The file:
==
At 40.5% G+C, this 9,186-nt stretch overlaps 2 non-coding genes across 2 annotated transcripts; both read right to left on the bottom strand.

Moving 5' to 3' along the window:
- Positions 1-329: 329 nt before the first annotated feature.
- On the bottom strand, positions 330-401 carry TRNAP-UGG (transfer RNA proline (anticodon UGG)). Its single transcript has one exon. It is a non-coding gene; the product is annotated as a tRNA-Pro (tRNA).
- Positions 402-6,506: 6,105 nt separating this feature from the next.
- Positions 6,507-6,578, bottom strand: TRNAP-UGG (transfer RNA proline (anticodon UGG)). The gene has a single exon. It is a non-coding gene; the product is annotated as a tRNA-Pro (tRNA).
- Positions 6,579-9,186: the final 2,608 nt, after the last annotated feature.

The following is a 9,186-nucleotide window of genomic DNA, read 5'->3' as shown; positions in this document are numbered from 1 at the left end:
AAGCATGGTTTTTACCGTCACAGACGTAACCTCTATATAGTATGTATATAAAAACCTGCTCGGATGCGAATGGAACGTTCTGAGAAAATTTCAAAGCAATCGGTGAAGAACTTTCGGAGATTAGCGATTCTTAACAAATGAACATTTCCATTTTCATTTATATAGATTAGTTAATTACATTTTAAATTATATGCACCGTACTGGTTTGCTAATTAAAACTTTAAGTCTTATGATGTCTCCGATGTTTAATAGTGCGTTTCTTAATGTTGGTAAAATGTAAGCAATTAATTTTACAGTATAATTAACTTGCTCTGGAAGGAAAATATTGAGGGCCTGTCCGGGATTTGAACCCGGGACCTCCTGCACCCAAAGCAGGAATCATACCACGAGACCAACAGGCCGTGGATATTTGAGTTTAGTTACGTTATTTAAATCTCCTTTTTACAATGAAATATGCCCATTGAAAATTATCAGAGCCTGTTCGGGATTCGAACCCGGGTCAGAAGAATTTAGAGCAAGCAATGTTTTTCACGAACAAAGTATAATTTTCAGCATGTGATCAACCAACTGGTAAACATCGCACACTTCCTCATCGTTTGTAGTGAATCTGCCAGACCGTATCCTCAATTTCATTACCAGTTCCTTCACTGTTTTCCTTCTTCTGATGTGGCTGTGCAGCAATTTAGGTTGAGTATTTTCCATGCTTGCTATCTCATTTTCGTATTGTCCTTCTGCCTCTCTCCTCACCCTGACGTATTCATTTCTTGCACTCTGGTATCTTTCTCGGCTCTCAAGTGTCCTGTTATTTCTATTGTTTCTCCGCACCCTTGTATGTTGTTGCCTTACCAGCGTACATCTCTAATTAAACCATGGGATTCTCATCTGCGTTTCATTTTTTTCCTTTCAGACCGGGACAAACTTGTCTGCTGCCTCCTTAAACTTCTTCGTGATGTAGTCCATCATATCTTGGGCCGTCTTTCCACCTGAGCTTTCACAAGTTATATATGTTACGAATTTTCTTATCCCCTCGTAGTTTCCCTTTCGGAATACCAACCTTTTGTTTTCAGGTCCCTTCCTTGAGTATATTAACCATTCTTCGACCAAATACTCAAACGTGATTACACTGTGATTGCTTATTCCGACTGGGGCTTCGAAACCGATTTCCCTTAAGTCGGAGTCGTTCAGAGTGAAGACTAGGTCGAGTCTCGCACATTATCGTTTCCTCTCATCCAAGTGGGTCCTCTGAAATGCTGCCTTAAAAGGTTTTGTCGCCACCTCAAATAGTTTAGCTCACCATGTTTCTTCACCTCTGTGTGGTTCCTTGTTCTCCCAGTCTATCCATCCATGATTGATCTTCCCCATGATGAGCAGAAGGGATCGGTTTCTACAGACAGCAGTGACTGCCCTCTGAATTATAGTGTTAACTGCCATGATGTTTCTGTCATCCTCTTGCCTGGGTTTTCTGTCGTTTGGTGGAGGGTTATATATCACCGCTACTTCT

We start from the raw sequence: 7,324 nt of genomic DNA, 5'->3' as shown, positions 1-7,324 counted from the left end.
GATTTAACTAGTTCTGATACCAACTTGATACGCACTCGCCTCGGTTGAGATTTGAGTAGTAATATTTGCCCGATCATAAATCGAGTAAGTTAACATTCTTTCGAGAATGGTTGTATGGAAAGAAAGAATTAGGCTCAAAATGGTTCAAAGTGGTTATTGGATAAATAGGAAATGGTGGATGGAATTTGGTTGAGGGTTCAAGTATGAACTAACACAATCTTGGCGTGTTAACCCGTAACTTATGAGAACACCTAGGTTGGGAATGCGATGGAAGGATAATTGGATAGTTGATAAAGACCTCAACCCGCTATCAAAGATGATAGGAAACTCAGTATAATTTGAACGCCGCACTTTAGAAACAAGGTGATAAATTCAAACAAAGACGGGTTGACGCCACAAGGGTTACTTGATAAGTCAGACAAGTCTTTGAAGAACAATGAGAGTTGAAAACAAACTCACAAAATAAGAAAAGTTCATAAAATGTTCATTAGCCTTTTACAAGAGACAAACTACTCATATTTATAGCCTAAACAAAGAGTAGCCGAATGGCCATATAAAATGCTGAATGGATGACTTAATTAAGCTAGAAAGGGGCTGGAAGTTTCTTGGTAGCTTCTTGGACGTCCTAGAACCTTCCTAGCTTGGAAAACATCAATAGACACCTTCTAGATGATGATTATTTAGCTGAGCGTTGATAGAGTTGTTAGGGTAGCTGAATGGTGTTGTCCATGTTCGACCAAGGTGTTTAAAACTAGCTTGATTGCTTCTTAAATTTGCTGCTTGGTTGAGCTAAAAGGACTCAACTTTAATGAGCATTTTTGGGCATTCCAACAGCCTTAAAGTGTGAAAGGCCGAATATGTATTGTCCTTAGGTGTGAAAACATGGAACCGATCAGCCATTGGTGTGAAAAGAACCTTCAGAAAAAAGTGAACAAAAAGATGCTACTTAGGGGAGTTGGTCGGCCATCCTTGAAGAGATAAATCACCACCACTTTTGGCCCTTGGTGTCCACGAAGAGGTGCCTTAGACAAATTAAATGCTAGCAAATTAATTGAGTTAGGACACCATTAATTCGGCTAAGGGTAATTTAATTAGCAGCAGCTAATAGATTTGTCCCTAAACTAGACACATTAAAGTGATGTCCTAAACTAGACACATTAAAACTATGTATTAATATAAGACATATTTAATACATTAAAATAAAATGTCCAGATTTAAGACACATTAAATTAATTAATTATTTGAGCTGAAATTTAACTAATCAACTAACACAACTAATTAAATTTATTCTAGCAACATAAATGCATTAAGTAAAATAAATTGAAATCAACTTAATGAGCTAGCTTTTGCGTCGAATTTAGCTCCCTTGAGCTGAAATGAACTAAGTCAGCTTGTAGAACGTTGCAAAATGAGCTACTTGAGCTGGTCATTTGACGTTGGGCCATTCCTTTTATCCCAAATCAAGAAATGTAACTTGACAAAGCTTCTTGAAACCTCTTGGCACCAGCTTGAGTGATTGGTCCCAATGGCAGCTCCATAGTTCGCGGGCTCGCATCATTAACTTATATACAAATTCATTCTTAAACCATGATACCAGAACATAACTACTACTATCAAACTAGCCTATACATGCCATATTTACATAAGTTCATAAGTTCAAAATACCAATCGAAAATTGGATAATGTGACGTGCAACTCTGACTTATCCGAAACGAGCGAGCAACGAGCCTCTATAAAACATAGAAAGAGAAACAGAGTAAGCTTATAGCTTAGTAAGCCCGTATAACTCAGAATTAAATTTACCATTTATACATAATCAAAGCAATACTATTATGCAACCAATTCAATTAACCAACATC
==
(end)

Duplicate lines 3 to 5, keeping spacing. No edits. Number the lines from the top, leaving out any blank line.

- Positions 1-329: 329 nt before the first annotated feature.
- On the bottom strand, positions 330-401 carry TRNAP-UGG (transfer RNA proline (anticodon UGG)). Its single transcript has one exon. It is a non-coding gene; the product is annotated as a tRNA-Pro (tRNA).
- Positions 402-6,506: 6,105 nt separating this feature from the next.